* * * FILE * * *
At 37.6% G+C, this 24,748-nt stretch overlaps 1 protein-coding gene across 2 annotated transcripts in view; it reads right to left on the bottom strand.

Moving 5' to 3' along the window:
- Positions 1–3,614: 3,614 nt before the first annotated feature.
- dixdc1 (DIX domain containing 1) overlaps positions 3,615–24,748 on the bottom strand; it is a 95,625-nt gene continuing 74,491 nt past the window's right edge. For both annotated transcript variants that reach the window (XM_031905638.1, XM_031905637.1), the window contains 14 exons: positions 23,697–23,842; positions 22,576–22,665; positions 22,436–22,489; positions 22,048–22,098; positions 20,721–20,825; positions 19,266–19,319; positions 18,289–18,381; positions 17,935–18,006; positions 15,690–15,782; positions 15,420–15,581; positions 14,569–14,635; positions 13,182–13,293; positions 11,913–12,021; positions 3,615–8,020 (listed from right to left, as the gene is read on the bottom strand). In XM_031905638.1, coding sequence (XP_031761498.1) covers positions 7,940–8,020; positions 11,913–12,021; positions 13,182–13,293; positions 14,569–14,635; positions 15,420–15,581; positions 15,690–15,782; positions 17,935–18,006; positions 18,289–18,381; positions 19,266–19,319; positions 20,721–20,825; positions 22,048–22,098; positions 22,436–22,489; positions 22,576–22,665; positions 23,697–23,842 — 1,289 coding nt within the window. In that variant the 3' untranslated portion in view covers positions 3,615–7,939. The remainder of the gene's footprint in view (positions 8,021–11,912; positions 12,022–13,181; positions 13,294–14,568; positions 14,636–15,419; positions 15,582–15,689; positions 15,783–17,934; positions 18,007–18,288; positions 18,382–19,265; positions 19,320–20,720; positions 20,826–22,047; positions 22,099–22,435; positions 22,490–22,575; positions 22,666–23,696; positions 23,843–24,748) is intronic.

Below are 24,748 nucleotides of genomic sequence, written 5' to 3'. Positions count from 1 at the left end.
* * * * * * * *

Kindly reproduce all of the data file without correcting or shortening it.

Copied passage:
At 37.6% G+C, this 24,748-nt stretch overlaps 1 protein-coding gene across 2 annotated transcripts in view; it reads right to left on the bottom strand.

Moving 5' to 3' along the window:
- Positions 1–3,614: 3,614 nt before the first annotated feature.
- dixdc1 (DIX domain containing 1) overlaps positions 3,615–24,748 on the bottom strand; it is a 95,625-nt gene continuing 74,491 nt past the window's right edge. For both annotated transcript variants that reach the window (XM_031905638.1, XM_031905637.1), the window contains 14 exons: positions 23,697–23,842; positions 22,576–22,665; positions 22,436–22,489; positions 22,048–22,098; positions 20,721–20,825; positions 19,266–19,319; positions 18,289–18,381; positions 17,935–18,006; positions 15,690–15,782; positions 15,420–15,581; positions 14,569–14,635; positions 13,182–13,293; positions 11,913–12,021; positions 3,615–8,020 (listed from right to left, as the gene is read on the bottom strand). In XM_031905638.1, coding sequence (XP_031761498.1) covers positions 7,940–8,020; positions 11,913–12,021; positions 13,182–13,293; positions 14,569–14,635; positions 15,420–15,581; positions 15,690–15,782; positions 17,935–18,006; positions 18,289–18,381; positions 19,266–19,319; positions 20,721–20,825; positions 22,048–22,098; positions 22,436–22,489; positions 22,576–22,665; positions 23,697–23,842 — 1,289 coding nt within the window. In that variant the 3' untranslated portion in view covers positions 3,615–7,939. The remainder of the gene's footprint in view (positions 8,021–11,912; positions 12,022–13,181; positions 13,294–14,568; positions 14,636–15,419; positions 15,582–15,689; positions 15,783–17,934; positions 18,007–18,288; positions 18,382–19,265; positions 19,320–20,720; positions 20,826–22,047; positions 22,099–22,435; positions 22,490–22,575; positions 22,666–23,696; positions 23,843–24,748) is intronic.

Below are 24,748 nucleotides of genomic sequence, written 5' to 3'. Positions count from 1 at the left end.